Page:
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I hate to do this, but I could not find a definite answer to my question anywhere so far.
I have done quite a bit of a research on clustering, but from what I have read, I understand that there should be "main" node that manages the load.
I guess it can be more clear if I explain my goal.
I have two identical servers, where powerful (just bought from Dell). I need to cluster them together, so they would look like one server a the user. I am planning on to run web hosting of it ( and there will be another pair for mail hosting). But I feel kind stupid devoting one out of the two for managment.
Please, advice wich clustering solution does not require a central node to manage the load. I do not care how the clustering is done, either its a DNS round robin, or just a process migration, or etc.
Ideally I want to distribute the load between two server that run apache and sync with each other all the time hosting directories, mysql db, etc (same for two qmail servers)
And what ever solution you recomend, please say if it supports adding a new node to the cluster later on (lets say in a half a year)
First I want to say that you may not need a cluster. You can have two web servers with the same name but different IP addresses. The DNS server has both IP addresses in its database with the same name attached to each. The DNS server will then alternate between the two IP addresses when it is queried about the common name. That is a kind of load balancing called round robin. It's simple but it does not take the load on each node into account.
There are several different kinds of clusters. The kind of cluster that has one controlling computer and the rest are slaves is called a Beowulf cluster. Another kind of cluster is a grid of computers that can send jobs to each other. Open Mosix is a good implementation of this kind of cluster. It has excellent tools to monitor all of the nodes in the cluster and all of the jobs running and queued in the cluster. Another kind of cluster does load balancing and provides continuous service if one node stops working. This is a high availability cluster.
Here are some web pages that should be interesting to you.
I would prefer the DNS round-robin way, but how do they syncronize? I want so those servers would be also transparent to the users who upload the files, so if the upload it to one, the changes should immedeately be synced with the other one (and later if I add more nodes with all of them)
Having two web servers that were not clustered would only work if the web site was read only. If they have to share files that are updated by the users then you would have to look at a shared file system. NFS or SMB access to files on a file server would be the easy to implement solution there.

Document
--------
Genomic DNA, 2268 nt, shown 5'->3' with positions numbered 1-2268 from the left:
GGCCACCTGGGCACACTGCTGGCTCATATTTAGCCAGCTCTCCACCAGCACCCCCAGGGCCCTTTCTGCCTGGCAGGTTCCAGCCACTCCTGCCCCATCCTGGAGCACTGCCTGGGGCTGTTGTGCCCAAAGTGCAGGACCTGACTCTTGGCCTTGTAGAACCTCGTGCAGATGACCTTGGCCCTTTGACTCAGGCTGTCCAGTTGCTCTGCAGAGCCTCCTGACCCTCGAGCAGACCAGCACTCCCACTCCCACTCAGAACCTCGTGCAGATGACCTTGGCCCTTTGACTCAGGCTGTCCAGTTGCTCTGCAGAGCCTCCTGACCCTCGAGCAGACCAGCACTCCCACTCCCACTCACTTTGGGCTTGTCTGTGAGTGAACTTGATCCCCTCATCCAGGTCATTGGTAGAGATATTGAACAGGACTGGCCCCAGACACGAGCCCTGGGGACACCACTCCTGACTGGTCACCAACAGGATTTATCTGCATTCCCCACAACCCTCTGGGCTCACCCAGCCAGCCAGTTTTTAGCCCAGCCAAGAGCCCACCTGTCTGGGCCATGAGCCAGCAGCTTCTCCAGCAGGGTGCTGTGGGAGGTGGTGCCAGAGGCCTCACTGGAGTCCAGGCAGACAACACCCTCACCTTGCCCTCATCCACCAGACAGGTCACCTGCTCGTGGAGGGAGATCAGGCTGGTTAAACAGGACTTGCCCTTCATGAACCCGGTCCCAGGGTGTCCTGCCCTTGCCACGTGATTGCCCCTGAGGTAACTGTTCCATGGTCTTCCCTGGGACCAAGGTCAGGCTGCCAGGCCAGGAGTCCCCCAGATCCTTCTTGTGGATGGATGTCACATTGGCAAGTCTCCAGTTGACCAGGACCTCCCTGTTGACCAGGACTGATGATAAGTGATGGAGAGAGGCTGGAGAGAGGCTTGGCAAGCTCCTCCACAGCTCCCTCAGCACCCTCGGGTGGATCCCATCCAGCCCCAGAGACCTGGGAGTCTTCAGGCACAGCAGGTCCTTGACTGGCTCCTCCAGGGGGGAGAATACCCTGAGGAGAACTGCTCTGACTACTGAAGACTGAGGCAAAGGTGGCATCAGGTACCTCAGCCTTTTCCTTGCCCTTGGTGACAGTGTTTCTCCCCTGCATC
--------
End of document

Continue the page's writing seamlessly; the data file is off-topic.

Right, so with that being said, that means that both of that should be up all time, if I understand right what you are trying to say about NFS or SMB (or at least the NFS/SMB server one). Which destroys the purpose of having mirrored servers. I could probably right a scrip that runs every min and sync 'em, but that is ugly. I would still go with clustering, but do not know what would suite my needs the best.
Coincidentally I suggested exactly what you are looking for to someone else recently. You probably would like to have a look at EVMS in a high availability cluster environment. Here is some information.
Sorry for being annoying, but I kindof was seeing a system consiting of two servers, that would sync everything (if that is possible of course) so it would be transparent even for me, when I create a new hosting user or a new email account, ideally, even if I install or recompile new software i want to do it only once not twice or 3 times ( if I have 3 servers in a cluster).
I read about evms a little bit, and it looks like there has to be a separate server (in my eyes a single point of failure) where user data must be stored.
So my view of desired system is some kind of engine (or kernel mod) that runs on both servers and let them sync changes to each other like domain controllers do in M$ and a DNS server with round-roding algorythm would do that load distribution.
Hope that would make it clear
PS I am now starting to think that I should bring up some sort of domain controller, so I would create a user in the directory service and other linux server joined to the 'domain' would get the user changes, but still need to sync the user space.
PSS Looks like Linux-HA has come very close to what I need, I will continue to read and search...
OpenLDAP could be used as your directory services system, which allows you to provide an LDAP master and then replicate the structure to LDAP slaves at regular intervals in the same manner MS DC's sync AD structures between each others. This would replicate the new user accounts or account detail changes across your servers and any new servers you add-in once you configure them as an LDAP slave.
As for sync'ing the actual data across servers, your idea of a simple rsync script or similar is probably the way to go and not really a dirty solution at all